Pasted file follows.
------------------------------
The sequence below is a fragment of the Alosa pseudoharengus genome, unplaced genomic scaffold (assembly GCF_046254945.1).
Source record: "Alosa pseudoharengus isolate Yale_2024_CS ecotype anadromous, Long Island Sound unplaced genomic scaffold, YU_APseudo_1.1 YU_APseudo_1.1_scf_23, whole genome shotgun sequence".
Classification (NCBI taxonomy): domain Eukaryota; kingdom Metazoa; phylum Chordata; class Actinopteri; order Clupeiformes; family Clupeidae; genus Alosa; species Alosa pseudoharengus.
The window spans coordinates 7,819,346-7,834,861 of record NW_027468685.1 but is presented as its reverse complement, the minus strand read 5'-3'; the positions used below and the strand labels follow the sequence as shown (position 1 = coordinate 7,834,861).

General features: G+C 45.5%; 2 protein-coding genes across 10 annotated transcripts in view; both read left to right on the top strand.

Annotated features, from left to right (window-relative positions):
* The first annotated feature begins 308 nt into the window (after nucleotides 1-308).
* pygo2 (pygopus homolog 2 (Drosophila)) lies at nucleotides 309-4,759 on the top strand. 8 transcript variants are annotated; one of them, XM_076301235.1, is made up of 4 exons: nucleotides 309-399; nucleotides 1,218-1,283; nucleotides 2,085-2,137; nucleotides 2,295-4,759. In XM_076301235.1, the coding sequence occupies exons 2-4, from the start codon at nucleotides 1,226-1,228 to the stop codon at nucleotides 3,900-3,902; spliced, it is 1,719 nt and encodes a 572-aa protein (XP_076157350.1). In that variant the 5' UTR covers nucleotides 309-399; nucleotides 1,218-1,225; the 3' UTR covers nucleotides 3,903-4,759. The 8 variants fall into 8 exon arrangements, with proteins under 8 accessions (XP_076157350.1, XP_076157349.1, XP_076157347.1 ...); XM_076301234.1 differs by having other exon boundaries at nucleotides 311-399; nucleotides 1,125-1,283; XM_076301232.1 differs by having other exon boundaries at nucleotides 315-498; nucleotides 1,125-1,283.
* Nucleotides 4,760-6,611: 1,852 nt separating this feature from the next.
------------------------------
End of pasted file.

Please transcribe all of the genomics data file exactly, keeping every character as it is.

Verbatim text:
The sequence below is a fragment of the Alosa pseudoharengus genome, unplaced genomic scaffold (assembly GCF_046254945.1).
Source record: "Alosa pseudoharengus isolate Yale_2024_CS ecotype anadromous, Long Island Sound unplaced genomic scaffold, YU_APseudo_1.1 YU_APseudo_1.1_scf_23, whole genome shotgun sequence".
Classification (NCBI taxonomy): domain Eukaryota; kingdom Metazoa; phylum Chordata; class Actinopteri; order Clupeiformes; family Clupeidae; genus Alosa; species Alosa pseudoharengus.
The window spans coordinates 7,819,346-7,834,861 of record NW_027468685.1 but is presented as its reverse complement, the minus strand read 5'-3'; the positions used below and the strand labels follow the sequence as shown (position 1 = coordinate 7,834,861).

General features: G+C 45.5%; 2 protein-coding genes across 10 annotated transcripts in view; both read left to right on the top strand.

Annotated features, from left to right (window-relative positions):
* The first annotated feature begins 308 nt into the window (after nucleotides 1-308).
* pygo2 (pygopus homolog 2 (Drosophila)) lies at nucleotides 309-4,759 on the top strand. 8 transcript variants are annotated; one of them, XM_076301235.1, is made up of 4 exons: nucleotides 309-399; nucleotides 1,218-1,283; nucleotides 2,085-2,137; nucleotides 2,295-4,759. In XM_076301235.1, the coding sequence occupies exons 2-4, from the start codon at nucleotides 1,226-1,228 to the stop codon at nucleotides 3,900-3,902; spliced, it is 1,719 nt and encodes a 572-aa protein (XP_076157350.1). In that variant the 5' UTR covers nucleotides 309-399; nucleotides 1,218-1,225; the 3' UTR covers nucleotides 3,903-4,759. The 8 variants fall into 8 exon arrangements, with proteins under 8 accessions (XP_076157350.1, XP_076157349.1, XP_076157347.1 ...); XM_076301234.1 differs by having other exon boundaries at nucleotides 311-399; nucleotides 1,125-1,283; XM_076301232.1 differs by having other exon boundaries at nucleotides 315-498; nucleotides 1,125-1,283.
* Nucleotides 4,760-6,611: 1,852 nt separating this feature from the next.